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Title: Flow in multistage transonic compressors
Author: Dent, Anthony
Awarding Body: University of Cambridge
Current Institution: University of Cambridge
Date of Award: 2019
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Transonic compressors are regularly used as part of the compression system in industrial gas turbines because their high operating speeds make them capable of producing high stage pressure ratios and they have a high efficiency. The flow inside a these compressors is inherently unsteady due to rotor-stator interactions and the flow in transonic compressors is also subject to shock waves leading to further unsteady interactions such as the interaction between the inlet guide vanes and the rotor leading edge shock waves. Despite the presence of unsteady flow, CFD simulations regularly assume the flow to be steady relative to each blade row in order to reduce the cost and time to perform simulations, however, this introduces more assumptions into the simulations compared to unsteady CFD simulations. The first aim of this thesis is to investigate the causes of the differences in predicted efficiency observed between steady and unsteady simulations in order to show the operating conditions at which the steady flow assumptions break down. It is shown that the efficiency in the rotor blade row is over predicted in the steady simulations due to a weaker shock wave. The efficiency in the IGV is also over predicted while the efficiency in the stator blade row is under predicted. The unsteady simulations are also used to show that the stage efficiency characteristic is not affected by the unsteady effects from the downstream blade rows, when the stage is embedded in a multistage machine. In the next part of the thesis the effect of the IGV-Rotor axial gap on the compressor efficiency, and the dynamic blade loading, is investigated in multistage unsteady simulations. This shows that a reduced IGV-Rotor axial spacing gives an improvement in the efficiency but leads to an increase in the dynamic loading which may prove detrimental to the blade life. It is also show that altering the IGV-Rotor spacing has an effect on the loadings of the blade rows in the downstream stages. The final part of the thesis investigates vane rescheduling in a multistage transonic compressor using steady CFD simulations. Vane rescheduling is important in multistage compressors in order to prevent the compressor stalling and to maximise the efficiency when operating at off-design speeds. Vane schedules are optimised for a range of design and off-design speeds and the effect of rescheduling on the radial flow distribution is analysed. It is shown that the flow can be affected far downstream of the rescheduled blade row and that this can affect the location of the separation in downstream blade rows.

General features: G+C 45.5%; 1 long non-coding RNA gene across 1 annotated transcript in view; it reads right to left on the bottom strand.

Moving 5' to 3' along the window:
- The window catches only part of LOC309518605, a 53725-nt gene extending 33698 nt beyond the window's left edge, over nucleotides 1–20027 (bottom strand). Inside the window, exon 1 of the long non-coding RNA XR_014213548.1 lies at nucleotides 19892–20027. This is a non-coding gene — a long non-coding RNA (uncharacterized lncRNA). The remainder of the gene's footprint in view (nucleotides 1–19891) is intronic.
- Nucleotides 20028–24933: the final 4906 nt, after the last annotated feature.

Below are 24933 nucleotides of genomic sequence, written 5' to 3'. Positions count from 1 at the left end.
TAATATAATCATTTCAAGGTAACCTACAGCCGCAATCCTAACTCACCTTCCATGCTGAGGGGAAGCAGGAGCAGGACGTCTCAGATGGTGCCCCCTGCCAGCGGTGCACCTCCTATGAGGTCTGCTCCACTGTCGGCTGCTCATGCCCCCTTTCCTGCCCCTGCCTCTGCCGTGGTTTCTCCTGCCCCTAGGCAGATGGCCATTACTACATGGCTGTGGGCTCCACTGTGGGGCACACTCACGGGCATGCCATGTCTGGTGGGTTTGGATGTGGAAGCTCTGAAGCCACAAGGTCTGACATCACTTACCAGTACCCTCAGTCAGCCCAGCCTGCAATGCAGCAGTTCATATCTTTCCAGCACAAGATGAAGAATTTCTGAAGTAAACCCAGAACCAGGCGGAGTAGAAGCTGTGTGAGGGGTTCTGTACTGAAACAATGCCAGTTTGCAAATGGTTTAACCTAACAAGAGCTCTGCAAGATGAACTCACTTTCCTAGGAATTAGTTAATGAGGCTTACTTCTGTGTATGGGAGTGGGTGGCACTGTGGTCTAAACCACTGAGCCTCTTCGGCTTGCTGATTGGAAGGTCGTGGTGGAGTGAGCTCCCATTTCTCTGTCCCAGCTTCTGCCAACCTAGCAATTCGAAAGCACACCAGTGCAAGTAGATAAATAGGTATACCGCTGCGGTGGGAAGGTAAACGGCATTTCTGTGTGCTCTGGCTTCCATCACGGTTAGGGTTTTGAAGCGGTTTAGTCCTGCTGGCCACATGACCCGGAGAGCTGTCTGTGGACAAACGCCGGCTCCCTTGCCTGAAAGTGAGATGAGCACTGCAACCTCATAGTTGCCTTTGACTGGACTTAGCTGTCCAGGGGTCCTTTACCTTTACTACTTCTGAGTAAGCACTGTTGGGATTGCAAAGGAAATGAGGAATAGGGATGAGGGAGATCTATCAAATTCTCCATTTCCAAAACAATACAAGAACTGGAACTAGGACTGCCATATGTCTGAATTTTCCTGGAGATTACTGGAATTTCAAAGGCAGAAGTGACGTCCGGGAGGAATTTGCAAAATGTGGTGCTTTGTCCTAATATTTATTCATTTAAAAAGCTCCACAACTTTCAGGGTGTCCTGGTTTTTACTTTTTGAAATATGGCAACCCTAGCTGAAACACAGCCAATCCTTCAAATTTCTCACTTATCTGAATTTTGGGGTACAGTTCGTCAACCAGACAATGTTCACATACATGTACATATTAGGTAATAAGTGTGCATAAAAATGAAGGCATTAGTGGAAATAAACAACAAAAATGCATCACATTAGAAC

Supervisor: Xu, Liping Sponsor: Engineering and Physical Sciences Research Council (EPSRC) ; Siemens Industrial Turbomachinery Ltd
Qualification Name: Thesis (Ph.D.) Qualification Level: Doctoral
Keywords: Multistage ; Transonic ; Compressors ; CFD